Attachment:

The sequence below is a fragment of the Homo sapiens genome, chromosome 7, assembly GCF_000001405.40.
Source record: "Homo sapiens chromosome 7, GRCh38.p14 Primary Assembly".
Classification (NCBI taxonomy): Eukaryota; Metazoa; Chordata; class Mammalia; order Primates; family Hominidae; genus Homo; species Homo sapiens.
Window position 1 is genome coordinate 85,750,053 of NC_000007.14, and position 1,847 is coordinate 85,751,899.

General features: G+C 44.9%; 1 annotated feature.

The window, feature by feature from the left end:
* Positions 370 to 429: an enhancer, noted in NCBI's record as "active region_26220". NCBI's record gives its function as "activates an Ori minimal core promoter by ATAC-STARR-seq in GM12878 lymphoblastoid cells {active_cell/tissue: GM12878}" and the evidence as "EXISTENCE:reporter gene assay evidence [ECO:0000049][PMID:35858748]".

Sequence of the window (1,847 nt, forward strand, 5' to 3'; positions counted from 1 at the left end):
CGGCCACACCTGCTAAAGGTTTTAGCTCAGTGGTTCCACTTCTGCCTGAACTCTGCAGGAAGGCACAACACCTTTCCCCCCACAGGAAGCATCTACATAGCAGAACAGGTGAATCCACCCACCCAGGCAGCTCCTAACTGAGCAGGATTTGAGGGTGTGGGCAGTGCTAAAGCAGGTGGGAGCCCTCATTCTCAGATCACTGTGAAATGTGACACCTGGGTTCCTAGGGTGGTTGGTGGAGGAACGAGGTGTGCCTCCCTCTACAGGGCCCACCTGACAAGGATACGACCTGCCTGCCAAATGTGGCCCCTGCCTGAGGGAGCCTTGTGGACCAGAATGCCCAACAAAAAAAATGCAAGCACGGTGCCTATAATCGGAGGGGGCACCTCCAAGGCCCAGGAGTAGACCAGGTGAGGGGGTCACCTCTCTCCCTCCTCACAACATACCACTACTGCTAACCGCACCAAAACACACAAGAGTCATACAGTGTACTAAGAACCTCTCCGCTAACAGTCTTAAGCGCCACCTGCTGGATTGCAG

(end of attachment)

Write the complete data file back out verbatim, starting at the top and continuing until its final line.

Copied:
The sequence below is a fragment of the Homo sapiens genome, chromosome 7, assembly GCF_000001405.40.
Source record: "Homo sapiens chromosome 7, GRCh38.p14 Primary Assembly".
Classification (NCBI taxonomy): Eukaryota; Metazoa; Chordata; class Mammalia; order Primates; family Hominidae; genus Homo; species Homo sapiens.
Window position 1 is genome coordinate 85,750,053 of NC_000007.14, and position 1,847 is coordinate 85,751,899.

General features: G+C 44.9%; 1 annotated feature.

The window, feature by feature from the left end:
* Positions 370 to 429: an enhancer, noted in NCBI's record as "active region_26220". NCBI's record gives its function as "activates an Ori minimal core promoter by ATAC-STARR-seq in GM12878 lymphoblastoid cells {active_cell/tissue: GM12878}" and the evidence as "EXISTENCE:reporter gene assay evidence [ECO:0000049][PMID:35858748]".

Sequence of the window (1,847 nt, forward strand, 5' to 3'; positions counted from 1 at the left end):
CGGCCACACCTGCTAAAGGTTTTAGCTCAGTGGTTCCACTTCTGCCTGAACTCTGCAGGAAGGCACAACACCTTTCCCCCCACAGGAAGCATCTACATAGCAGAACAGGTGAATCCACCCACCCAGGCAGCTCCTAACTGAGCAGGATTTGAGGGTGTGGGCAGTGCTAAAGCAGGTGGGAGCCCTCATTCTCAGATCACTGTGAAATGTGACACCTGGGTTCCTAGGGTGGTTGGTGGAGGAACGAGGTGTGCCTCCCTCTACAGGGCCCACCTGACAAGGATACGACCTGCCTGCCAAATGTGGCCCCTGCCTGAGGGAGCCTTGTGGACCAGAATGCCCAACAAAAAAAATGCAAGCACGGTGCCTATAATCGGAGGGGGCACCTCCAAGGCCCAGGAGTAGACCAGGTGAGGGGGTCACCTCTCTCCCTCCTCACAACATACCACTACTGCTAACCGCACCAAAACACACAAGAGTCATACAGTGTACTAAGAACCTCTCCGCTAACAGTCTTAAGCGCCACCTGCTGGATTGCAG